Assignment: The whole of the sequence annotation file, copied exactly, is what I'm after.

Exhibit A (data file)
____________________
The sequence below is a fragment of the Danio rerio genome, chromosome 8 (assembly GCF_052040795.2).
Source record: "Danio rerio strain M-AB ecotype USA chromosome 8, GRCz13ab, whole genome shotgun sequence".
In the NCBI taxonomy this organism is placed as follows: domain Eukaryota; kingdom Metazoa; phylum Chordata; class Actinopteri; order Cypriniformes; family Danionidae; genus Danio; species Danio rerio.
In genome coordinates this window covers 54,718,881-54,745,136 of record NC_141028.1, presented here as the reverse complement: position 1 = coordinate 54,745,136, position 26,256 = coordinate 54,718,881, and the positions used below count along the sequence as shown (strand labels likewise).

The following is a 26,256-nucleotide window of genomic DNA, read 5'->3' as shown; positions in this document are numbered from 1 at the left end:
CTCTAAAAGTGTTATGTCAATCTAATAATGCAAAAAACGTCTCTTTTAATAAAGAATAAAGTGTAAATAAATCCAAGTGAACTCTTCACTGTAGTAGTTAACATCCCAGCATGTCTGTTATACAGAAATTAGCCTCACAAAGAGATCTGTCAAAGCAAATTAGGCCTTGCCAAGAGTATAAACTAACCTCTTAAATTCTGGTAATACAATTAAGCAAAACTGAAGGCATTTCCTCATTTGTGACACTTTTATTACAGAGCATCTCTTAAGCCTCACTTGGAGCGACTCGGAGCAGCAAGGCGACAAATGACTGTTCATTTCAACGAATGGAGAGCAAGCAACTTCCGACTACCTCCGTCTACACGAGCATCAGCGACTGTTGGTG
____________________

The sequence below is a fragment of the Danio rerio genome, chromosome 8 (assembly GCF_052040795.2).
Source record: "Danio rerio strain M-AB ecotype USA chromosome 8, GRCz13ab, whole genome shotgun sequence".
In the NCBI taxonomy this organism is placed as follows: domain Eukaryota; kingdom Metazoa; phylum Chordata; class Actinopteri; order Cypriniformes; family Danionidae; genus Danio; species Danio rerio.
In genome coordinates this window covers 54,718,881-54,745,136 of record NC_141028.1, presented here as the reverse complement: position 1 = coordinate 54,745,136, position 26,256 = coordinate 54,718,881, and the positions used below count along the sequence as shown (strand labels likewise).

The following is a 26,256-nucleotide window of genomic DNA, read 5'->3' as shown; positions in this document are numbered from 1 at the left end:
CTCTAAAAGTGTTATGTCAATCTAATAATGCAAAAAACGTCTCTTTTAATAAAGAATAAAGTGTAAATAAATCCAAGTGAACTCTTCACTGTAGTAGTTAACATCCCAGCATGTCTGTTATACAGAAATTAGCCTCACAAAGAGATCTGTCAAAGCAAATTAGGCCTTGCCAAGAGTATAAACTAACCTCTTAAATTCTGGTAATACAATTAAGCAAAACTGAAGGCATTTCCTCATTTGTGACACTTTTATTACAGAGCATCTCTTAAGCCTCACTTGGAGCGACTCGGAGCAGCAAGGCGACAAATGACTGTTCATTTCAACGAATGGAGAGCAAGCAACTTCCGACTACCTCCGTCTACACGAGCATCAGCGACTGTTGGTG